Four lanes and common sense
Last Friday’s editorial in The Aspen Times is an absolute classic of political spin. It is so typical of their long history of aversion to the obvious, one wonders if Mary Eshbaugh Hayes, the last of the old guard editorial staff, was the author.
Nothing against Mary, by the way, but except for the fact that old habits die hard, we are left with very few plausible explanations for such stubborn consistency.
In regard to the outcome of the recent entrance vote, get this: “Or, it could mean that people fear a four-lane Highway 82, mistrust bus lanes, don’t like rail, treasure open space, or long for Aspen’s small-town past.”
Dear Aspen Times, let me introduce you to the 800-pound gorilla sitting in your lap: Voters will only reaffirm approval for the use of the Marolt property if the proposed highway is expanded to four lanes.
It is clearly pointless to spend tens of millions of dollars to move two lanes, and the inevitable traffic jam they create, from one location to another.
In this election, voters were told by their political leadership that they could achieve one of only two options with the straight shot; either two lanes combined with another two lanes designated for buses only (the practical equivalent of two lanes), or two lanes plus rail.
Neither option will work, and both have been voted down individually in recent elections. So, what were the voters offered that they hadn’t already rejected?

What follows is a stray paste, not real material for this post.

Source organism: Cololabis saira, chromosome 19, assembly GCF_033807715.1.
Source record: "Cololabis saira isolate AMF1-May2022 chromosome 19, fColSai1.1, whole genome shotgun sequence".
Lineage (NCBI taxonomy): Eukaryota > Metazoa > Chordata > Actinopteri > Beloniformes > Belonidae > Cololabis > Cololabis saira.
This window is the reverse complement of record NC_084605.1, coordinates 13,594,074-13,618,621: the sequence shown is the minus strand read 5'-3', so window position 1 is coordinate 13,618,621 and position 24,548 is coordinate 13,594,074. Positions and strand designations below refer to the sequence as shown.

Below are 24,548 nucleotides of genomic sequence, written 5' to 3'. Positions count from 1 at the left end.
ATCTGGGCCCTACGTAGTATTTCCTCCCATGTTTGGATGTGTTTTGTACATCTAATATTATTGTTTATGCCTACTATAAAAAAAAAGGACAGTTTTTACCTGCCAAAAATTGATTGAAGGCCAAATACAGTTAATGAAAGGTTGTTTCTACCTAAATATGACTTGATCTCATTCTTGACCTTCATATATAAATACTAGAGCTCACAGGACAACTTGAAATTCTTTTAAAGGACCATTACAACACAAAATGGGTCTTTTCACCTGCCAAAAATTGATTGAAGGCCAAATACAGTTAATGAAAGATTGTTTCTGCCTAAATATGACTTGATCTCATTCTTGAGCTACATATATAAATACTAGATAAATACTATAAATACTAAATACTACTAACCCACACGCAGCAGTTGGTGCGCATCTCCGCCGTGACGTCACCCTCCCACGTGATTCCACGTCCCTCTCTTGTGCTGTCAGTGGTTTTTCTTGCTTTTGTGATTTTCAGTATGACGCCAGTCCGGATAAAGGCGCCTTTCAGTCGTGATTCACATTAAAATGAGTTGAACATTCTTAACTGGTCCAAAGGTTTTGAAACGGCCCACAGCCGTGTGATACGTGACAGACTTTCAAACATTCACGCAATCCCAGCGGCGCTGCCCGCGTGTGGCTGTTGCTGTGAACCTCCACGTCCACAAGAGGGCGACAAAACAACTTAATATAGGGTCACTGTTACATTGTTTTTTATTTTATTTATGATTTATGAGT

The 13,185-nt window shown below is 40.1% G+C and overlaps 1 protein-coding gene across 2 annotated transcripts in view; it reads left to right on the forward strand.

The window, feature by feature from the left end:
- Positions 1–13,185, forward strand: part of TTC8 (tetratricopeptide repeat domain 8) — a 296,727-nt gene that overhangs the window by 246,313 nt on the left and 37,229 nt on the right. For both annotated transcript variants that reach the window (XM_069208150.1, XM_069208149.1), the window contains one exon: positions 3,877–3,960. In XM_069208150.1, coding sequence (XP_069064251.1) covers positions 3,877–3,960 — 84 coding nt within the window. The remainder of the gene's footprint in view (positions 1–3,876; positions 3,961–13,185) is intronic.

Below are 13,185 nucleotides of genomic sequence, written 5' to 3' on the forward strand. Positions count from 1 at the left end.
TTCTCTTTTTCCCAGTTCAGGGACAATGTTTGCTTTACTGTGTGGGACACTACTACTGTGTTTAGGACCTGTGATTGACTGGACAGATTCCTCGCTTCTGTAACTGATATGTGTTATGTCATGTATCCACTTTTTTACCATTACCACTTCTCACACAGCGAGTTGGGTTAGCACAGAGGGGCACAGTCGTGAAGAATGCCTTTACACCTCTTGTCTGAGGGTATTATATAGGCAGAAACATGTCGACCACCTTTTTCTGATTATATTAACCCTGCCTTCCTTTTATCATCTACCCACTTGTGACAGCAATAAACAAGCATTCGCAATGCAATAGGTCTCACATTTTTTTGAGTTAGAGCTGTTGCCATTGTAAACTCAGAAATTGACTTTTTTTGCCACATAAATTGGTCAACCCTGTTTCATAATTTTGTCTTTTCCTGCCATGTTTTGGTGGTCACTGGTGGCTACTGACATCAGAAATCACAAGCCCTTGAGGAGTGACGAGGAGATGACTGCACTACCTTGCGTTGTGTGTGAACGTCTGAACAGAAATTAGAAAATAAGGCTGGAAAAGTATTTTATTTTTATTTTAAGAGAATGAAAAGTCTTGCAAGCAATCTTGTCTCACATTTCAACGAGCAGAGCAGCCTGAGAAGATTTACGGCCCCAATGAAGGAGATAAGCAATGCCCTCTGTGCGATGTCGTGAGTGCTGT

Aspen voters indicated approval for a four-lane entrance to town by 68 percent to 78 percent majorities in three different elections between 1984 and 1990.
Not surprisingly, voters have never again been offered the opportunity to support that option. After all, how dare a two-thirds to three-quarters majority approve of anything so politically incorrect?
Aspen politicians, those stalwarts of democratic principle, reacted to those overwhelming majorities by requiring the state to create a separate Environmental Impact Statement process specifically for the entrance, for the sole purpose of unilaterally removing four lanes from consideration. What better way to punish people for making the “wrong” choice, but to simply remove that choice from future discussion?
The Aspen Times was a party to this entire manipulation, and is now once again trying to shift focus by pretending that this issue is all about mass transit.
In truth, The Times is merely providing political cover for local elected officials, none of whom are willing to acknowledge that about 95 percent of local voters own and operate motor vehicles. Has any constituency of that magnitude ever been so totally ignored?
Given the opportunity, at least 60 percent of county voters, and somewhere in the range of 55 to 60 percent of Aspen voters, will gladly accept a new four-lane entrance for Aspen, and nothing less.
It’s called common sense.
Up the Crystal
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